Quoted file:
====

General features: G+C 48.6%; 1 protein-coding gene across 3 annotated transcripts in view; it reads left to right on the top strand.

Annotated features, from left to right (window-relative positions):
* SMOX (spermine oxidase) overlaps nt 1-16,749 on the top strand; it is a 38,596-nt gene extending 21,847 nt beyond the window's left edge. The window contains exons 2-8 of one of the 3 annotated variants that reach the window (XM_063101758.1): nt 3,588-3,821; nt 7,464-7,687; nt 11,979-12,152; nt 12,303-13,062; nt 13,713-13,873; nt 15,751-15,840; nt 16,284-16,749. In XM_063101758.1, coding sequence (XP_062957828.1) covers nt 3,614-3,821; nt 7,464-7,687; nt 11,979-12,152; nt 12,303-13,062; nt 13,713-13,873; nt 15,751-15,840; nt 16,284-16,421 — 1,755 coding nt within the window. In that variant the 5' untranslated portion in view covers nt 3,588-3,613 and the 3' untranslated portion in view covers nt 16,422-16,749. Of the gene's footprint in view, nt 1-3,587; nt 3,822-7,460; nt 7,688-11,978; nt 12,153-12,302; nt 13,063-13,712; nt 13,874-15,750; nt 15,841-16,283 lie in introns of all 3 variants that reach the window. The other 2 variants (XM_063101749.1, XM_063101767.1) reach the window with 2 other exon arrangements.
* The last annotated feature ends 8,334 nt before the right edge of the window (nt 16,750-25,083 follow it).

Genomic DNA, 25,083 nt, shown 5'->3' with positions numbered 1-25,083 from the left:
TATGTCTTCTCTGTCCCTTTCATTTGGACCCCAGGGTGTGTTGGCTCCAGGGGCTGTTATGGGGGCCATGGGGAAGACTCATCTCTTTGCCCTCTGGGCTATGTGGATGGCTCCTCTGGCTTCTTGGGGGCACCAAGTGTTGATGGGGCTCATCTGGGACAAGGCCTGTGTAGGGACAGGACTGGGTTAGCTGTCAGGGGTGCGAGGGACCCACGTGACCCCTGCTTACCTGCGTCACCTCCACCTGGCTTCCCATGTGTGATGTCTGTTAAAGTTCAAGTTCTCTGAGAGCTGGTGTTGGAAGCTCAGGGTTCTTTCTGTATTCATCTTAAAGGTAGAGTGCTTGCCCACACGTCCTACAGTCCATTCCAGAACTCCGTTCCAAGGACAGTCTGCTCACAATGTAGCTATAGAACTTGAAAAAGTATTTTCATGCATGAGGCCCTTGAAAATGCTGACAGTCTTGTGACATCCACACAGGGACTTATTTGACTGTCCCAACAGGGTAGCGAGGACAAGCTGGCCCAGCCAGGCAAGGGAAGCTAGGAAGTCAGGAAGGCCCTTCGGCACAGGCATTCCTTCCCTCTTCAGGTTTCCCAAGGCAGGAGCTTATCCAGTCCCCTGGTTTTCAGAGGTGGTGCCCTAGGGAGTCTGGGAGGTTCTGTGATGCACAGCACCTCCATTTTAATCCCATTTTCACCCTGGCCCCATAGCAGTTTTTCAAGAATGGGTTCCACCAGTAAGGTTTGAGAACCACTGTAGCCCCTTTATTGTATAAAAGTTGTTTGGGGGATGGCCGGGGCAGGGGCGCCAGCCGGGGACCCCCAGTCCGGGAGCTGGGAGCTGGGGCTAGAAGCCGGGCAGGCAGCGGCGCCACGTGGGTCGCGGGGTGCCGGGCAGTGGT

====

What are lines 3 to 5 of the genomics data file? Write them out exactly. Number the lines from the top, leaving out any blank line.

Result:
* SMOX (spermine oxidase) overlaps nt 1-16,749 on the top strand; it is a 38,596-nt gene extending 21,847 nt beyond the window's left edge. The window contains exons 2-8 of one of the 3 annotated variants that reach the window (XM_063101758.1): nt 3,588-3,821; nt 7,464-7,687; nt 11,979-12,152; nt 12,303-13,062; nt 13,713-13,873; nt 15,751-15,840; nt 16,284-16,749. In XM_063101758.1, coding sequence (XP_062957828.1) covers nt 3,614-3,821; nt 7,464-7,687; nt 11,979-12,152; nt 12,303-13,062; nt 13,713-13,873; nt 15,751-15,840; nt 16,284-16,421 — 1,755 coding nt within the window. In that variant the 5' untranslated portion in view covers nt 3,588-3,613 and the 3' untranslated portion in view covers nt 16,422-16,749. Of the gene's footprint in view, nt 1-3,587; nt 3,822-7,460; nt 7,688-11,978; nt 12,153-12,302; nt 13,063-13,712; nt 13,874-15,750; nt 15,841-16,283 lie in introns of all 3 variants that reach the window. The other 2 variants (XM_063101749.1, XM_063101767.1) reach the window with 2 other exon arrangements.
* The last annotated feature ends 8,334 nt before the right edge of the window (nt 16,750-25,083 follow it).

Genomic DNA, 25,083 nt, shown 5'->3' with positions numbered 1-25,083 from the left: